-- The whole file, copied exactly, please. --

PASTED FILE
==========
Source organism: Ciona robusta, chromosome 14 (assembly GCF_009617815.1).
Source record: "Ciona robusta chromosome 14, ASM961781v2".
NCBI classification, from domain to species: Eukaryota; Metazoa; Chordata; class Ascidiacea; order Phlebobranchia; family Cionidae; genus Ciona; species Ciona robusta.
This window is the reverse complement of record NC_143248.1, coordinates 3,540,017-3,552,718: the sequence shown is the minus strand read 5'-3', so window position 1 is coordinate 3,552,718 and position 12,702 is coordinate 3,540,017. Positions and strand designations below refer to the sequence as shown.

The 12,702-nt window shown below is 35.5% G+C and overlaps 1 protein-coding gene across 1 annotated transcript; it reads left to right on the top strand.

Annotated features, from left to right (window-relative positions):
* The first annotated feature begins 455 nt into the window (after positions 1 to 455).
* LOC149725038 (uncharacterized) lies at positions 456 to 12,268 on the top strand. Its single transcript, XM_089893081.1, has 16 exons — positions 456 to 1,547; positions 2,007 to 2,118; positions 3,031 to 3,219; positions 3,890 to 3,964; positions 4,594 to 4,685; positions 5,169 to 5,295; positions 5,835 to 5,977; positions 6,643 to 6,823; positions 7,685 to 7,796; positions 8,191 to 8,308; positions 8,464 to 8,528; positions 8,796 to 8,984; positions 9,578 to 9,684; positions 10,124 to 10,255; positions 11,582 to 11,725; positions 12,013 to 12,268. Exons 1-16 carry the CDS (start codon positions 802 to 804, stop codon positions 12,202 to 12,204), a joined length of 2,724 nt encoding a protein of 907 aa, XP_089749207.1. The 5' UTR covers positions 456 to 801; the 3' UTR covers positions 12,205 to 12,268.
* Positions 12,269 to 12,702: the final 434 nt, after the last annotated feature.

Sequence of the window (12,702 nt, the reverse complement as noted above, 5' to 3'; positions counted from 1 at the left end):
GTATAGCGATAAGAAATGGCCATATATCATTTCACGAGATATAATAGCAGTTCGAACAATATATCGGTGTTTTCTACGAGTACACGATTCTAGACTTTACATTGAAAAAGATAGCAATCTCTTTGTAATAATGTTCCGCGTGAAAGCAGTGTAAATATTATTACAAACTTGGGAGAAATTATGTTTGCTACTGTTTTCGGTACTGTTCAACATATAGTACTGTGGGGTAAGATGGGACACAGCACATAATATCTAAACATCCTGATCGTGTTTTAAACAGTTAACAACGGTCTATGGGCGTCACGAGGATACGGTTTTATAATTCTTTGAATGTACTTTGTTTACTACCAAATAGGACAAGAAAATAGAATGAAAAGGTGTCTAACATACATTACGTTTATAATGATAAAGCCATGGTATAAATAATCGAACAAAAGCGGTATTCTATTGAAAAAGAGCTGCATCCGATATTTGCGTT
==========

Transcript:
Source organism: Ciona robusta, chromosome 14 (assembly GCF_009617815.1).
Source record: "Ciona robusta chromosome 14, ASM961781v2".
NCBI classification, from domain to species: Eukaryota; Metazoa; Chordata; class Ascidiacea; order Phlebobranchia; family Cionidae; genus Ciona; species Ciona robusta.
This window is the reverse complement of record NC_143248.1, coordinates 3,540,017-3,552,718: the sequence shown is the minus strand read 5'-3', so window position 1 is coordinate 3,552,718 and position 12,702 is coordinate 3,540,017. Positions and strand designations below refer to the sequence as shown.

The 12,702-nt window shown below is 35.5% G+C and overlaps 1 protein-coding gene across 1 annotated transcript; it reads left to right on the top strand.

Annotated features, from left to right (window-relative positions):
* The first annotated feature begins 455 nt into the window (after positions 1 to 455).
* LOC149725038 (uncharacterized) lies at positions 456 to 12,268 on the top strand. Its single transcript, XM_089893081.1, has 16 exons — positions 456 to 1,547; positions 2,007 to 2,118; positions 3,031 to 3,219; positions 3,890 to 3,964; positions 4,594 to 4,685; positions 5,169 to 5,295; positions 5,835 to 5,977; positions 6,643 to 6,823; positions 7,685 to 7,796; positions 8,191 to 8,308; positions 8,464 to 8,528; positions 8,796 to 8,984; positions 9,578 to 9,684; positions 10,124 to 10,255; positions 11,582 to 11,725; positions 12,013 to 12,268. Exons 1-16 carry the CDS (start codon positions 802 to 804, stop codon positions 12,202 to 12,204), a joined length of 2,724 nt encoding a protein of 907 aa, XP_089749207.1. The 5' UTR covers positions 456 to 801; the 3' UTR covers positions 12,205 to 12,268.
* Positions 12,269 to 12,702: the final 434 nt, after the last annotated feature.

Sequence of the window (12,702 nt, the reverse complement as noted above, 5' to 3'; positions counted from 1 at the left end):
GTATAGCGATAAGAAATGGCCATATATCATTTCACGAGATATAATAGCAGTTCGAACAATATATCGGTGTTTTCTACGAGTACACGATTCTAGACTTTACATTGAAAAAGATAGCAATCTCTTTGTAATAATGTTCCGCGTGAAAGCAGTGTAAATATTATTACAAACTTGGGAGAAATTATGTTTGCTACTGTTTTCGGTACTGTTCAACATATAGTACTGTGGGGTAAGATGGGACACAGCACATAATATCTAAACATCCTGATCGTGTTTTAAACAGTTAACAACGGTCTATGGGCGTCACGAGGATACGGTTTTATAATTCTTTGAATGTACTTTGTTTACTACCAAATAGGACAAGAAAATAGAATGAAAAGGTGTCTAACATACATTACGTTTATAATGATAAAGCCATGGTATAAATAATCGAACAAAAGCGGTATTCTATTGAAAAAGAGCTGCATCCGATATTTGCGTT